It's not always a cut-and-dry decision to determine which physician should be managing your care. Most people, when they have a new problem, probably call their primary care provider first, to find out what to do. And in many cases, that's where you would go first to seek treatment. But there are other times when a referral to a specialist would be appropriate. If you have a heart condition, you see a cardiologist, if you have a prostate problem you see a urologist, and if you have a digestive or liver problem, you might be referred to a gastroenterologist.
To some of you veterans of IBD, you may say "well, of course I need a gastroenterologist!" IBD is very complicated to treat. But I also know that some people have their IBD treated by their primary care physician or their internist. Children might be treated by their pediatrician, especially in places where a pediatric gastroenterologist is not available.
Find out more about what conditions gastroenterologists treat, why people may be referred to them, and if it's worth your while to see one.
More about doctors who treat digestive disease:
Photo © Renjith Krishnan
Are there any good parties this week? I certainly hope so! If the weather is nice, or maybe even if it's not, there will be plenty to do, and much of it will be outside. Our society tends to gather around food, so if you're at a party or a get-together this week, you'll likely be staring some typical cookout food in the face.
How much of a problem are those hot dogs and hamburgers for people with IBD? Well, the answer to that question largely depends on what state your IBD is in at this particular time. Unless you are very ill, you should try to get out and have some fun with your family and friends. I have some tips for you, and some ideas about the kind of foods that might be on your diet plan, as well as the foods you might want to avoid.
Photo © FreeDigitalPhotos.net
Do you ever feel as though there's a third entity in every intimate relationship you have? IBD can really worm its way between two people and prevent them from feeling close. A physical relationship can be part of that, but what's really important is the emotional connection that's made between people. IBD can infiltrate even the most important relationships in your life, and strain them.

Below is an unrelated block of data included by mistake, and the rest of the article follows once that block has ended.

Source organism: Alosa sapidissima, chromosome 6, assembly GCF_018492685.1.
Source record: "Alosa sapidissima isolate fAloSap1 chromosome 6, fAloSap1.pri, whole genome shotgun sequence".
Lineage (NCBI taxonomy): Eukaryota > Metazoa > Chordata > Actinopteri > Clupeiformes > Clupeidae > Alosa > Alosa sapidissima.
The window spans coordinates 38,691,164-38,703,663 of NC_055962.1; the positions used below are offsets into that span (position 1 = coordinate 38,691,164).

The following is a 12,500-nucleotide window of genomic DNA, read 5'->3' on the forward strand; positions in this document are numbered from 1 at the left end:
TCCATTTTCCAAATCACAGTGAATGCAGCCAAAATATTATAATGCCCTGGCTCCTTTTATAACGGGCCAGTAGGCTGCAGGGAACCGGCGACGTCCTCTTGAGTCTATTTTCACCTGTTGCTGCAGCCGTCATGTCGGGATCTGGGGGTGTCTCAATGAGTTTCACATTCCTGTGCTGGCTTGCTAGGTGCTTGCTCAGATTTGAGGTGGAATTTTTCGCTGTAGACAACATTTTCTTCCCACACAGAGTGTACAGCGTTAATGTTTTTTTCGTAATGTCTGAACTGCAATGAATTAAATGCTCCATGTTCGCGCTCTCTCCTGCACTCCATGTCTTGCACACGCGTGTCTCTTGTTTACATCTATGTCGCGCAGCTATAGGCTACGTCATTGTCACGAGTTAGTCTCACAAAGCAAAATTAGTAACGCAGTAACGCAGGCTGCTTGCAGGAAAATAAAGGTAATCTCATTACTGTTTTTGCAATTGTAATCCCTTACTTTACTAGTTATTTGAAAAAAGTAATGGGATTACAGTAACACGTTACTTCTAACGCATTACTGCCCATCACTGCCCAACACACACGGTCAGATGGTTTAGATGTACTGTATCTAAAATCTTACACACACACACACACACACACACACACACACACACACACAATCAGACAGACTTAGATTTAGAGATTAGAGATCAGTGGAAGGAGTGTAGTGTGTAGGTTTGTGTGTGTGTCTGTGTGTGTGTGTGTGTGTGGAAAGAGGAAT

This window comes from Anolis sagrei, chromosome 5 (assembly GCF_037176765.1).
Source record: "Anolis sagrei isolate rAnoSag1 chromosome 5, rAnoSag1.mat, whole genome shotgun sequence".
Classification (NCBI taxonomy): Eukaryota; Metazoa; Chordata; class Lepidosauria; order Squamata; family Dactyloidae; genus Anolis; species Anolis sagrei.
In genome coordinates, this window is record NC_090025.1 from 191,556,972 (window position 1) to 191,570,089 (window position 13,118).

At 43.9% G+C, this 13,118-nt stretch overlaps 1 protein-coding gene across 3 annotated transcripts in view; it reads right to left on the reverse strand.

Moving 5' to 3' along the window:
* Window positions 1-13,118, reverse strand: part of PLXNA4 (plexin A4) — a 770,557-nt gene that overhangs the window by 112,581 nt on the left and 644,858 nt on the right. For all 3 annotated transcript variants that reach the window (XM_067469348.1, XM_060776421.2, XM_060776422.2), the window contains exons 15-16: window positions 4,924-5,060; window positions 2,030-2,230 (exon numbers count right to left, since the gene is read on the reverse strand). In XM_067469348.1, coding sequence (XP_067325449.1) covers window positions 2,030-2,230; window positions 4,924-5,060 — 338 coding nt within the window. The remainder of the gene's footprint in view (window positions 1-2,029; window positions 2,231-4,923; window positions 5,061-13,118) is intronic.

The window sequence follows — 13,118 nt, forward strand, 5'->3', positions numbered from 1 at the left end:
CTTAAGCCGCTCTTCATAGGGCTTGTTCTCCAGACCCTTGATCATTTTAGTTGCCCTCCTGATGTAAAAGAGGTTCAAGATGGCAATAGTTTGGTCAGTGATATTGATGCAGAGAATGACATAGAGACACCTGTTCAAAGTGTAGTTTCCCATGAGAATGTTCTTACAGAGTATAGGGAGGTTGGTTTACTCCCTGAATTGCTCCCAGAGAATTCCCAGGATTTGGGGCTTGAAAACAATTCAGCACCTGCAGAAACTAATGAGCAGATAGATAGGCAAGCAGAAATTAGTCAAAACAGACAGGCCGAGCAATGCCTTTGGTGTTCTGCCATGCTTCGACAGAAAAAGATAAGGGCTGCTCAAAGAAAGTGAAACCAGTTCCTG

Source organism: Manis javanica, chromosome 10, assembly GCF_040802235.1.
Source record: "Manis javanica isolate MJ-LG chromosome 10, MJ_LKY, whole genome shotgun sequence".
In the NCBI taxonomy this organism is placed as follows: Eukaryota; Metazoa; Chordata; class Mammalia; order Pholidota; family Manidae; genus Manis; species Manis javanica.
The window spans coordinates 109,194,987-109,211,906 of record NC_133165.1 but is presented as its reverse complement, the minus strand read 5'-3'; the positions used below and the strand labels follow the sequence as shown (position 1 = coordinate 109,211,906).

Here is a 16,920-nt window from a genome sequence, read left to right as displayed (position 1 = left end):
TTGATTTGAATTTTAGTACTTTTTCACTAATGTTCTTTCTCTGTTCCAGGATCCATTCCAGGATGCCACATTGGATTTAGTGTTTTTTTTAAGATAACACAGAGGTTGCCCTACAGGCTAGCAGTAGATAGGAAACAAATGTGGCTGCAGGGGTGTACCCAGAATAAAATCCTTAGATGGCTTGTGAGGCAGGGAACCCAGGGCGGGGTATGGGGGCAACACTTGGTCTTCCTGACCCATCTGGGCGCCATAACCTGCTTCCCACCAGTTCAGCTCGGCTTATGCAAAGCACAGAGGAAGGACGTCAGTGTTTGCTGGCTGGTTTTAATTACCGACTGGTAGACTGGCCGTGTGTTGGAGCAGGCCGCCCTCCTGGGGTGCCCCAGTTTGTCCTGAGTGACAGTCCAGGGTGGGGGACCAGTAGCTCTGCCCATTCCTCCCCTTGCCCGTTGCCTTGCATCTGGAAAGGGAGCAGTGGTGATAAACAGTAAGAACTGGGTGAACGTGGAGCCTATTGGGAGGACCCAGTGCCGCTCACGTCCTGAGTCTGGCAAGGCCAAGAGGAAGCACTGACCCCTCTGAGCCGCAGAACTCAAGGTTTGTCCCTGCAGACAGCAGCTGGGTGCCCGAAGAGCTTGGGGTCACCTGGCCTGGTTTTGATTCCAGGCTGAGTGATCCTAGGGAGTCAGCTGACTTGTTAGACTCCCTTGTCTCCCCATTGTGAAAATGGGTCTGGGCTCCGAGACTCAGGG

No matter if you find yourself as the "well spouse" or the chronically ill spouse, there is work to be done in order to keep your relationship healthy. All good relationships involve some measure of compromise, and it's no different in a relationship that is complicated by IBD. Learn how you can work together to strengthen your bond, and keep the lines of communication open, even when IBD makes that task difficult.
Photo © FreeDigitalPhotos.net
With all the symptoms associated with IBD, it is sometimes difficult to decide what you should call your gastroenterologist about immediately, and what can wait until your next office visit. After a while, living with such serious symptoms as pain and bleeding can just seem normal, even though those things are anything but normal. Here are some of the signs and symptoms that should be reported to your doctor right away.
Do you ever have dreams about not being able to find a bathroom when you need one? Perhaps you dream about finding a bathroom but it is horribly unclean or somehow unusable? I have these types of dreams all the time, usually when I am under some kind of stress. And, truthfully, it has happened often enough in real life that I encounter a bathroom that is less than perfect. This is why I have tissue, wet wipes, and hand sanitizer in my car and in my purse at all times.
Dreaming about toilets isn't at all unusual for people with IBD. People who have a chronic health condition commonly have dreams closely related to their illness or sometimes even dream about death. The bigger problem is that these dreams can disturb your sleep. How do you deal with sleep problems?
More about sleep:
- Dreaming of Toilets
- Does IBD Keep You Up At Night?
- How Do You Get Better Sleep When Your IBD is Flaring?
- IBD and Night Sweats
Photo © Stuart Miles
World IBD Day is Monday, May 19th. I encourage you to spread the word about IBD in whatever way you feel comfortable. That may mean
- Talking to your friends and family about IBD
- Getting co-workers involved in a Crohn's and Colitis Foundation of America (CCFA) Walk or other fundraiser
- Volunteering your time to help someone with IBD who is struggling.
If you have inflammatory bowel disease (IBD) or you love someone who does, you know frustration. Heart-breaking, impotent, endless frustration. It starts with getting a proper diagnosis. For some it may go swiftly, but for others, symptoms go on and on while the diagnostic process drags out. And for others, there is a misdiagnosis (sometimes several) before IBD is finally ferreted out and confirmed. After the diagnosis, the difficulties continue with symptoms and treatments.
What would you say if I told you that your doctors are also frustrated?
Physicians Are People Too